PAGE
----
Friday, October 29, 2010

Facial Hair, Tsent'ri, & The Men

This is the giant oak tree that covers the original Gabunia property which is adjacent to where the current house is. Rezo's father built the house in the background, which is vacant now.

I didn’t even mention in my last post, but probably the best way to do your part for Movember (besides pledging you’re entire paycheck to my Mo) is to grow a Mo for yourself (if you’re of the female persuasion, disregard that suggestion). Everybody knows the pink ribbon stands for breast cancer, while Livestrong bracelets represent the fight against testicular cancer (Livestrong is also a partner in Movember by the way), but why can’t we make the November Mo such a common sight that it's synonymous with prostate cancer. 

Nothing will raise awareness more than men from Siberia to Patagonia all dawning mustaches during the month of Movember. Quick note: the Georgian name for November is noemberi, but I will only be referring to it as moemberi. While in ancient Georgian, November is giorgobistve, or as I like to call it giormobistve.

Family Cows grabbing a quick sip of water on their way back to the shed. This picture was taken in the first few days, when I still found the sight of cows hilarious. Now, not so much. 

Ati – Speaking of facial hair, Georgian men have tons of it, and at an early age. Of course this isn’t true for every bitchi da katsi (boy and man), as I have a few year XI students who don’t look older than thirteen. But at the same time, I have a few year IX’s who could probably purchase beer back home without a second guess from the clerk. Almost all of my students are clean-shaven, and even after they’ve left home (if they ever do), most Georgian men do not have crazy amounts of facial hair. You’ll see a real thick mustache from time to time (like the other P.E. teacher at my school, who has a Mo that would make Burt Reynolds blush), but the only people you will see in Georgia with long facial hair are members of the Georgian Orthodox clergy, who unsurprisingly have some wicked Tolstoy-like beards.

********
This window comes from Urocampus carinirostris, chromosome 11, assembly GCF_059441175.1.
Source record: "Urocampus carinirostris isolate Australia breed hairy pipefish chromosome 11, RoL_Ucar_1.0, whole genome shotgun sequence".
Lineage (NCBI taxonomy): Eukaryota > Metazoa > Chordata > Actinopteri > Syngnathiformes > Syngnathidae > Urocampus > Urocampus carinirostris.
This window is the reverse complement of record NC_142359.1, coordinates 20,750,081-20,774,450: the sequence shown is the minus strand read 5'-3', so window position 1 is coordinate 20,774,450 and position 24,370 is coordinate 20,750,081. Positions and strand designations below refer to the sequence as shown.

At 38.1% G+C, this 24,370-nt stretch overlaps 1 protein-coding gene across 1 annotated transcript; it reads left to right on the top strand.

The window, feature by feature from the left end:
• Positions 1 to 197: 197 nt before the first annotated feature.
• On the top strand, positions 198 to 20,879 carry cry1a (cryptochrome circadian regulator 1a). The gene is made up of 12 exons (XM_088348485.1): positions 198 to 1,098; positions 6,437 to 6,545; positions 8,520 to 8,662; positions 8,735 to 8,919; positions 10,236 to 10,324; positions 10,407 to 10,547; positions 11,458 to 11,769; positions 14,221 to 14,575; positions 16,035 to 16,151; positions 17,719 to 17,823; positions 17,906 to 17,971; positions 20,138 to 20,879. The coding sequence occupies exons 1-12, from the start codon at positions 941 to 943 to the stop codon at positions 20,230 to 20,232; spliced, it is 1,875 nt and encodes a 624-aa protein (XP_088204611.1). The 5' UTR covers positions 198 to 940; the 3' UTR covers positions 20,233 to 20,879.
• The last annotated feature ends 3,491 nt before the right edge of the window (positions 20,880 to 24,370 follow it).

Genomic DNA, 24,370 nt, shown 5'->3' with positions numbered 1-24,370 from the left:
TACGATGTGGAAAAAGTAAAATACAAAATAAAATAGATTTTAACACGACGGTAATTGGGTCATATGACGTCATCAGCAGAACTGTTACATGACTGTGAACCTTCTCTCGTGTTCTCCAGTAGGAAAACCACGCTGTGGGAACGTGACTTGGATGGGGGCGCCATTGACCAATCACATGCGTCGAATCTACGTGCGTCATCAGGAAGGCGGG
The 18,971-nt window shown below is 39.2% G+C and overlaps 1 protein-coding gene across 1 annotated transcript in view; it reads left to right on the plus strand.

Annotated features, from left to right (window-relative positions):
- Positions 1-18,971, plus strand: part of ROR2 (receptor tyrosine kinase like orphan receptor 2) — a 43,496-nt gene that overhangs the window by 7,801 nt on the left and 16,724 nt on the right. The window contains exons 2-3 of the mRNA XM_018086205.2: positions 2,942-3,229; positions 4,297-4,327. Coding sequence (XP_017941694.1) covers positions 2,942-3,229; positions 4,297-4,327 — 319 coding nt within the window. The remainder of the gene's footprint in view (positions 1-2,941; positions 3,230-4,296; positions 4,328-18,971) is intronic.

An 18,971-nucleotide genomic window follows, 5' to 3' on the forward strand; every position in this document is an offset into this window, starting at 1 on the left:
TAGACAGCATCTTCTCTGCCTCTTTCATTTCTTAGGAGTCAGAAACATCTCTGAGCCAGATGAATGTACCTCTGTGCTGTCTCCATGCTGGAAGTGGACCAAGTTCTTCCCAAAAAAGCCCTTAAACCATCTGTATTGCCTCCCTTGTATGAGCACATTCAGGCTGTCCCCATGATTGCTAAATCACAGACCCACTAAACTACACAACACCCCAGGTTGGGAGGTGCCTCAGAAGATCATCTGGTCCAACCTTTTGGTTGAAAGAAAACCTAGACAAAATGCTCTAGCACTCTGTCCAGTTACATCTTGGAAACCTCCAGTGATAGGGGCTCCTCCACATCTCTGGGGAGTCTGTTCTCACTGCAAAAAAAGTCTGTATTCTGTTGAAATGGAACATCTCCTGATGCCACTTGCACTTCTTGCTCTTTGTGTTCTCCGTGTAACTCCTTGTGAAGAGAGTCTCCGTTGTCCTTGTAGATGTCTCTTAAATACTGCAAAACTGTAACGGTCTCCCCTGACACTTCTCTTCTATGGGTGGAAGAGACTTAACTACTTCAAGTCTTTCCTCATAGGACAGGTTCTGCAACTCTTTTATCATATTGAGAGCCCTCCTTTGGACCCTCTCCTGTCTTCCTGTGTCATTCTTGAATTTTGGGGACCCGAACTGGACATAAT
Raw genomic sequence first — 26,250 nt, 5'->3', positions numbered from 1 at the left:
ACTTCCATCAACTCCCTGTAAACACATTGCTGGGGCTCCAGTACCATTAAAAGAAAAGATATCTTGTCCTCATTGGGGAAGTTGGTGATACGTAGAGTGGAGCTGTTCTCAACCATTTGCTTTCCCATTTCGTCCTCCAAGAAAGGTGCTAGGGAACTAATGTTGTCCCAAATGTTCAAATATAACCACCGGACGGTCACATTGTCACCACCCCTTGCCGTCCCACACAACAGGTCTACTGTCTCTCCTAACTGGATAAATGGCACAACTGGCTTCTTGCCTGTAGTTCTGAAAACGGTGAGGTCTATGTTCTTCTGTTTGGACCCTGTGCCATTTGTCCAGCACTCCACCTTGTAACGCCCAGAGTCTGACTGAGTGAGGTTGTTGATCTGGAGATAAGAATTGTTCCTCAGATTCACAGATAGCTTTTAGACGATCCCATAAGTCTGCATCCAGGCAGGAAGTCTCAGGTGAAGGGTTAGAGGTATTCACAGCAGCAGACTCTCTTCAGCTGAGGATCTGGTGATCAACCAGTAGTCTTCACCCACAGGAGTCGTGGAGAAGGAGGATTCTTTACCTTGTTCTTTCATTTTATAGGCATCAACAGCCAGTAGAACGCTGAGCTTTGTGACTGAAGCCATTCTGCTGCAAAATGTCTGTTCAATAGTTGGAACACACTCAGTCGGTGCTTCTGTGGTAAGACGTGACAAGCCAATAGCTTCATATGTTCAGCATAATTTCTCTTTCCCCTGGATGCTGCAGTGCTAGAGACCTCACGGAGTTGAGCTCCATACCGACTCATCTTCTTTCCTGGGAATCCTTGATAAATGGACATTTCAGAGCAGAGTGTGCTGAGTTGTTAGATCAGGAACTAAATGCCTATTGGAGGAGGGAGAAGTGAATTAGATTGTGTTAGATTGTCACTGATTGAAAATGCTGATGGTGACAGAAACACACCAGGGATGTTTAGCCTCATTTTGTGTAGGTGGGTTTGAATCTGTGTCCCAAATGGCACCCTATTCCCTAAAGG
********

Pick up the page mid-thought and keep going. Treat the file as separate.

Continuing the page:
This was one of the priests who spoke at the festival in Martvili. Talk about an awesome beard. 

Otsi – Lasha (my host-father) grew a pretty steady beard for forty days following the death of his cousin (the same cousin whose funeral I attended on my birthday). It’s actually a pretty neat tradition they have in Georgia where the male friends and family of the deceased will abstain from shaving for forty days following the burial ceremony. On the fortieth day, they have a giant suphra at the home of the honorably deceased after which the men shave their beards. I didn’t get to attend the suphra as I was visiting Svaneti that weekend, but I never did hear if: a) all the men shaved after returning home; b) the men shaved at the party after drinking gallons of wine (now that’s a party); or c) the host brought in a barber to give all the guys a professional shave (which, if you’ve ever had the experience, is ten times more satisfying than shaving yourself).

This is a nice picture of me getting a pro shave in Kutaisi. Cost me all of 3 Lari (about six quarters). Totally worth it.